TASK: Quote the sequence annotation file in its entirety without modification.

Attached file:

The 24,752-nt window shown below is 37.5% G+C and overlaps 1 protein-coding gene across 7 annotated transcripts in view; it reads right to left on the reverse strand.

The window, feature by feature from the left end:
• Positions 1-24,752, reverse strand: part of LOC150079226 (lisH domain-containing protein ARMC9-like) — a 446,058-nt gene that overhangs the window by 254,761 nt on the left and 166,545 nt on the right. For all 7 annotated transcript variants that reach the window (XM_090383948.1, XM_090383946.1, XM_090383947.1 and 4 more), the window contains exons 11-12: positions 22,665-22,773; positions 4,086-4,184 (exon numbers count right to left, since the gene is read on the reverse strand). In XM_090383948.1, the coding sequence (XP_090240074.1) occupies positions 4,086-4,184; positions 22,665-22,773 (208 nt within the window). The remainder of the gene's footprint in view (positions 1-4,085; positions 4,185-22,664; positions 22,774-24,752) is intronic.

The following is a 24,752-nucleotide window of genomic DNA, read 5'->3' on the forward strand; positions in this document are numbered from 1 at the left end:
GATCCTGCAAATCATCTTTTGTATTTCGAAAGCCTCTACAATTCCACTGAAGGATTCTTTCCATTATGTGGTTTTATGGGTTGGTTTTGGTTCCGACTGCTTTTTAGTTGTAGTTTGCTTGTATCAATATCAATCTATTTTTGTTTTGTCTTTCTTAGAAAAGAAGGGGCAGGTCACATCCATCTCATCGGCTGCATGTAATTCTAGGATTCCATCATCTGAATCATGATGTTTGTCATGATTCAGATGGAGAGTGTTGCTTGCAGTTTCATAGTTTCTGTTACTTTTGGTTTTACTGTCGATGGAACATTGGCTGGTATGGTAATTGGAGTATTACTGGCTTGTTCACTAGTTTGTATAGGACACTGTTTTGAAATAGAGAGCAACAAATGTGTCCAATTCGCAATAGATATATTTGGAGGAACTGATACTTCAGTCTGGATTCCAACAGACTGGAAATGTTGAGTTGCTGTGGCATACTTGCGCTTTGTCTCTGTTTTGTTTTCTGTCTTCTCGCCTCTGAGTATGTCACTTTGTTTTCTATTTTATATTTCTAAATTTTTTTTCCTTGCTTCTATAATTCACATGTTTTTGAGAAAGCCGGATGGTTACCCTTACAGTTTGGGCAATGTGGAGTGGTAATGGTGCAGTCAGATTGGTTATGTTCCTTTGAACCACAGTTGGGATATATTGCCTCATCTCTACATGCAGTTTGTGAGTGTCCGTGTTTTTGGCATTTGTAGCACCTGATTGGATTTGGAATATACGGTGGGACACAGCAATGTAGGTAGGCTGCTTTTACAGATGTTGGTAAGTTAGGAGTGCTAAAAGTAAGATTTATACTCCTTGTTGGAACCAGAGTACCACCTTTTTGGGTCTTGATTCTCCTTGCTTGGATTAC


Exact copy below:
The 24,752-nt window shown below is 37.5% G+C and overlaps 1 protein-coding gene across 7 annotated transcripts in view; it reads right to left on the reverse strand.

The window, feature by feature from the left end:
• Positions 1-24,752, reverse strand: part of LOC150079226 (lisH domain-containing protein ARMC9-like) — a 446,058-nt gene that overhangs the window by 254,761 nt on the left and 166,545 nt on the right. For all 7 annotated transcript variants that reach the window (XM_090383948.1, XM_090383946.1, XM_090383947.1 and 4 more), the window contains exons 11-12: positions 22,665-22,773; positions 4,086-4,184 (exon numbers count right to left, since the gene is read on the reverse strand). In XM_090383948.1, the coding sequence (XP_090240074.1) occupies positions 4,086-4,184; positions 22,665-22,773 (208 nt within the window). The remainder of the gene's footprint in view (positions 1-4,085; positions 4,185-22,664; positions 22,774-24,752) is intronic.

The following is a 24,752-nucleotide window of genomic DNA, read 5'->3' on the forward strand; positions in this document are numbered from 1 at the left end:
GATCCTGCAAATCATCTTTTGTATTTCGAAAGCCTCTACAATTCCACTGAAGGATTCTTTCCATTATGTGGTTTTATGGGTTGGTTTTGGTTCCGACTGCTTTTTAGTTGTAGTTTGCTTGTATCAATATCAATCTATTTTTGTTTTGTCTTTCTTAGAAAAGAAGGGGCAGGTCACATCCATCTCATCGGCTGCATGTAATTCTAGGATTCCATCATCTGAATCATGATGTTTGTCATGATTCAGATGGAGAGTGTTGCTTGCAGTTTCATAGTTTCTGTTACTTTTGGTTTTACTGTCGATGGAACATTGGCTGGTATGGTAATTGGAGTATTACTGGCTTGTTCACTAGTTTGTATAGGACACTGTTTTGAAATAGAGAGCAACAAATGTGTCCAATTCGCAATAGATATATTTGGAGGAACTGATACTTCAGTCTGGATTCCAACAGACTGGAAATGTTGAGTTGCTGTGGCATACTTGCGCTTTGTCTCTGTTTTGTTTTCTGTCTTCTCGCCTCTGAGTATGTCACTTTGTTTTCTATTTTATATTTCTAAATTTTTTTTCCTTGCTTCTATAATTCACATGTTTTTGAGAAAGCCGGATGGTTACCCTTACAGTTTGGGCAATGTGGAGTGGTAATGGTGCAGTCAGATTGGTTATGTTCCTTTGAACCACAGTTGGGATATATTGCCTCATCTCTACATGCAGTTTGTGAGTGTCCGTGTTTTTGGCATTTGTAGCACCTGATTGGATTTGGAATATACGGTGGGACACAGCAATGTAGGTAGGCTGCTTTTACAGATGTTGGTAAGTTAGGAGTGCTAAAAGTAAGATTTATACTCCTTGTTGGAACCAGAGTACCACCTTTTTGGGTCTTGATTCTCCTTGCTTGGATTAC